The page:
Accrual-based accounting is a method of accounting for revenues and expenses for a business. Other methods are cash and tax basis. The accrual basis is recognized by the U.S. Generally Accepted Accounting Principles, also known as "GAAP." The accrual basis, used by corporations with inventories and with sales of $5 million or more, provides a reliable way to present financial statements. Many banks and investors require the accrual method of accounting and will not accept financial statements prepared under any other basis.
Under the accrual method of accounting, income is recognized when goods and services are provided—not when you're paid. In practical terms, most accounting software working under accrual basis will book income when an invoice is set up and saved in the system. Financial statements present accounts receivable and other accrual basis items, such as "Deferred Revenue" and "Accrued Revenues".
In accrual, timing matters. A receivable is money that is owed to you; income is booked. Deferred revenue reflects funds that have been received, but if goods and services haven't been provided, income is not recognized. Accrued revenues are for goods and services provided in the period but not yet invoiced and not yet part of the receivables.
Expenses are recognized as they occur under the accrual basis—not when they are paid. For example, utilities are often recognized in the books as "accrued expenses" because the expense is accrued in one month and paid for the following month.
Prepaid expenses are those that have been paid in one period when they cover goods or services to be rendered in the following period. They are not recognized as expenses in the period during which the payment is made. An example is a fee paid for a conference that will happen in the following period. Once the conference happens, then the expense is recognized.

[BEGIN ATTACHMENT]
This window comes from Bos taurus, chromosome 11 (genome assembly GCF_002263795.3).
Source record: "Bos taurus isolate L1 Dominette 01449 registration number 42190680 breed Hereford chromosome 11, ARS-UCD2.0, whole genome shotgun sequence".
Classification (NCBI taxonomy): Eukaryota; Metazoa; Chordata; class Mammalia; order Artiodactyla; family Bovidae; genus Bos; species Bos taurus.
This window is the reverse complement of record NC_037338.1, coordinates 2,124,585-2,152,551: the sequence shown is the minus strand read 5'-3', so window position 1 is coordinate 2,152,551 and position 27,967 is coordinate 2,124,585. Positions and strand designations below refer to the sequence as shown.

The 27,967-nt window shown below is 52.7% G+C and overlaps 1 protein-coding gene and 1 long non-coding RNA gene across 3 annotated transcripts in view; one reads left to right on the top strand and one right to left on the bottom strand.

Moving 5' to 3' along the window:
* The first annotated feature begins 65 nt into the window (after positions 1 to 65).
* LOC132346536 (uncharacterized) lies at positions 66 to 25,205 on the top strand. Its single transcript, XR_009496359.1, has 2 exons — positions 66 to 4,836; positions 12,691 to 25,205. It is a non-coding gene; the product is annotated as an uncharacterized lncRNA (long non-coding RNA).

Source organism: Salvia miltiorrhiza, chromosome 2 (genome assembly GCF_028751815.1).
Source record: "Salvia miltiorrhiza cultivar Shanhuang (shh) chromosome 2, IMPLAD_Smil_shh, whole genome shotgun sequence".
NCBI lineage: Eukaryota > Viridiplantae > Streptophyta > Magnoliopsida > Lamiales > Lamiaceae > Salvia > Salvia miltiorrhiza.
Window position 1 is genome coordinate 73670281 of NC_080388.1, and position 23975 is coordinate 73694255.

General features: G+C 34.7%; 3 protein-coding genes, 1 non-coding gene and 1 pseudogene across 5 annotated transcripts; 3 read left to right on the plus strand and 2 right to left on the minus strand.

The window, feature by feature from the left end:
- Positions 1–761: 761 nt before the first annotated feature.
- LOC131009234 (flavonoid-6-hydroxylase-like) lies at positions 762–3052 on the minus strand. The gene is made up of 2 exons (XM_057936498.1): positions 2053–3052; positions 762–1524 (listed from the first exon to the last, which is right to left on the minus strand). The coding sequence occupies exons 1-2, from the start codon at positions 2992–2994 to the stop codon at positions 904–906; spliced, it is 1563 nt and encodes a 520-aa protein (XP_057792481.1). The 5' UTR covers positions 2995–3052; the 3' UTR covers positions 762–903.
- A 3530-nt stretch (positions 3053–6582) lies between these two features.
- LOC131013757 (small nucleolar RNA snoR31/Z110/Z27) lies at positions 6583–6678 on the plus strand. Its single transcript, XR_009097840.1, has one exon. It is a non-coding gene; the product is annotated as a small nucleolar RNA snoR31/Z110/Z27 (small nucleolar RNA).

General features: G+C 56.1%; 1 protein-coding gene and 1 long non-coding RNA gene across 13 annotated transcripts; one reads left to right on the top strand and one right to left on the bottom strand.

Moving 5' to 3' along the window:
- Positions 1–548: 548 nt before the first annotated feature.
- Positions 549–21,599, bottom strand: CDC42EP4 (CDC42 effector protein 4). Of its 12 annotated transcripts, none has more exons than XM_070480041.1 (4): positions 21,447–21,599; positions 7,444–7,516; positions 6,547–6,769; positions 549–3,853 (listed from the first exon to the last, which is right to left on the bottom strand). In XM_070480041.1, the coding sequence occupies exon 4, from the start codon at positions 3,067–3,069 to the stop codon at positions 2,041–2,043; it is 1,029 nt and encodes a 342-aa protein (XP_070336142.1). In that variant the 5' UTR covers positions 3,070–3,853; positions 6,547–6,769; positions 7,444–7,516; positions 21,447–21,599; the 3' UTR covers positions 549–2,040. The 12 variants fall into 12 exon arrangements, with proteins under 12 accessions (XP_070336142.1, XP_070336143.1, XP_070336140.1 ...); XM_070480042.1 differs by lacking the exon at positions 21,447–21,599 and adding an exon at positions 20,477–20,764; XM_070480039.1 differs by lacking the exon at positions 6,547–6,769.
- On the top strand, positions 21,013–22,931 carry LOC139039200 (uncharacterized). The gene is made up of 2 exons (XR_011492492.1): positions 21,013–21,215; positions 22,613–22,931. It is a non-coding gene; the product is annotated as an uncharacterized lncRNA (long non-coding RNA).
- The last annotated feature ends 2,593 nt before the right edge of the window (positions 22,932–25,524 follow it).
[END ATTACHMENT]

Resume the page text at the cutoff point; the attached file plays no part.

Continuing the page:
For accrual accounting to be meaningful and provide management with reliable and comparable information, the method must be employed consistently throughout the years. For example, if payroll is accrued every month and at year-end, this should be followed all the time. If you change your methodology from month to month or from year to year, you end up with unreliable numbers that may not be compared.
Following are some typical journal entries involved in the accrual basis:
Journal entry to recognize expense that will be paid in the future and not yet part of your accounts payable:
Debit expense Credit Accrued expense - liability
Journal entry to make when the bill is received and paid the following period:
Debit Accrued expense - liability Credit cash
Journal entry to book deferred revenue for funds received, but goods and services not yet provided:
Debit cash Credit deferred revenue - liability
Journal entry to recognize revenue after goods are services were provided:
Debit deferred revenue - liability Credit revenue
Accrual basis of accounting is more complicated to maintain than cash basis, but it is also much more advantageous when planning and determining how a business is doing financially. Financial statements prepared under the accrual method often present receivables and payables classified under current and long term. If you see that a business has $10 in cash, but a $10,000 in current payables, you may think twice before investing any money to it. Maybe this firm also has $200,000 in current receivables and in that case, you may be willing to invest funds. Accrual basis financial statements not only show how a business is performing now, but also how likely it is to perform in the future.
Sheila Shanker is a certified public accountant based in California. She writes online courses for professionals seeking CPE hours and has also published the book "Guide to Non-profits: From the Trenches." Her articles have been published in national magazines such as the "Journal of Accountancy," "Architecture Business and Economics" and "Veterinary Economics." Shanker holds a Master of Business Administration.